We encourage and support the growth and development of our employees and, wherever possible, seek to fill positions by promotion and transfer from within the organization. Continual learning and career development are advanced through ongoing development conversations and annual performance reviews with employees, internally developed training programs, conferences, and other training events that employees are encouraged to attend in connection with their job duties. Additionally, we invest in continual learning and development through tuition reimbursement for courses or degree programs, and fees paid for certifications. A cohort of two to three high potential employees are sent to the Pacific Coast Banking School annually. Our CPB Toastmasters helps participating employees gain public speaking, communication and leadership skills. Our CPB Women's Leadership Program provides opportunities for CPB's top 80 women leaders to develop leadership skills, build a support network and give back to the broader community through service projects.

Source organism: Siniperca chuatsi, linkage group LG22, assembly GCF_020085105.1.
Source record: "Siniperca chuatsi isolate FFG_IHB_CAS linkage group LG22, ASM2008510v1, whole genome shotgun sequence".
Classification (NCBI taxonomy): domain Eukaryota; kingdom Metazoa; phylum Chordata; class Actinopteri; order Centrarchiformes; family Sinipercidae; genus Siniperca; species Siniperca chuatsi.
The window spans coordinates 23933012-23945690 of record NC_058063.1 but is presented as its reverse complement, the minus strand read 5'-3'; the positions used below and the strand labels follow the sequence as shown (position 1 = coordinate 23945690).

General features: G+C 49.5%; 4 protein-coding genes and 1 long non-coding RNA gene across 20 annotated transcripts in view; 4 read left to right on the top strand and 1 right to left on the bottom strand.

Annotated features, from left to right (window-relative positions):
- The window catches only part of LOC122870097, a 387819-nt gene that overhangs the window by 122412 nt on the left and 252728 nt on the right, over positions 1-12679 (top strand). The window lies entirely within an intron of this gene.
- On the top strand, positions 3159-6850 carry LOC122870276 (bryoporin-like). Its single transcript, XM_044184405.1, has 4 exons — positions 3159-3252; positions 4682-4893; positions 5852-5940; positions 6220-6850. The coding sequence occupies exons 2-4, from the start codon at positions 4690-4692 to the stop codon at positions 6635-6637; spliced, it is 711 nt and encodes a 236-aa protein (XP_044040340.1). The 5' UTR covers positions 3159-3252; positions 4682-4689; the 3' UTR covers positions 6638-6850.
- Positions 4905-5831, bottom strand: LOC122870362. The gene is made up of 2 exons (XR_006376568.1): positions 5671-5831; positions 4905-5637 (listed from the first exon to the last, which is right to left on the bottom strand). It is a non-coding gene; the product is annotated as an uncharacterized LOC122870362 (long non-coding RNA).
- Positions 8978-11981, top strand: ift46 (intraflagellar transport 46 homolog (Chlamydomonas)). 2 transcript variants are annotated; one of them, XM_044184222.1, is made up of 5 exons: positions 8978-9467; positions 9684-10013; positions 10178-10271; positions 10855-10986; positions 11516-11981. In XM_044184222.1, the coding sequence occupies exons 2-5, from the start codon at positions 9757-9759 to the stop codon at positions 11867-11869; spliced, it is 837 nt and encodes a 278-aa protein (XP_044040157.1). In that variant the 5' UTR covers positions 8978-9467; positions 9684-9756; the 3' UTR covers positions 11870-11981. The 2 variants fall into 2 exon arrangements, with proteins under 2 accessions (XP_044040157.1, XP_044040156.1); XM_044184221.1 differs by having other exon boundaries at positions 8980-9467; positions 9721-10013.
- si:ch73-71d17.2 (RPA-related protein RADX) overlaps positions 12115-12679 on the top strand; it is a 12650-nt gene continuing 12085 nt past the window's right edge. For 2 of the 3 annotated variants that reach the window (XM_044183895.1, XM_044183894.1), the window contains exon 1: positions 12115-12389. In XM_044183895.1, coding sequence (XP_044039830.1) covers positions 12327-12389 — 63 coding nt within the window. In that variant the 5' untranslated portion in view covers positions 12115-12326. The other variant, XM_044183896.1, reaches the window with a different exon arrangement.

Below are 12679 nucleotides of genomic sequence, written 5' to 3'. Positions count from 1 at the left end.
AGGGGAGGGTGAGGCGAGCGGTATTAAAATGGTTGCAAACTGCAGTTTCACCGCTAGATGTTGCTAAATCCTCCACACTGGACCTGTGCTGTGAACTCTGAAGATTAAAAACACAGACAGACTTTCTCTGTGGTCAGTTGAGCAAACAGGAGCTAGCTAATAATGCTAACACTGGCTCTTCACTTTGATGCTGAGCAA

The safety, health and wellness of our employees is a top priority. We promote the health and wellness of our employees by strongly encouraging work-life balance, offering flexible work schedules including hybrid and remote, keeping the employee portion of health care premiums to a minimum and sponsoring various wellness programs.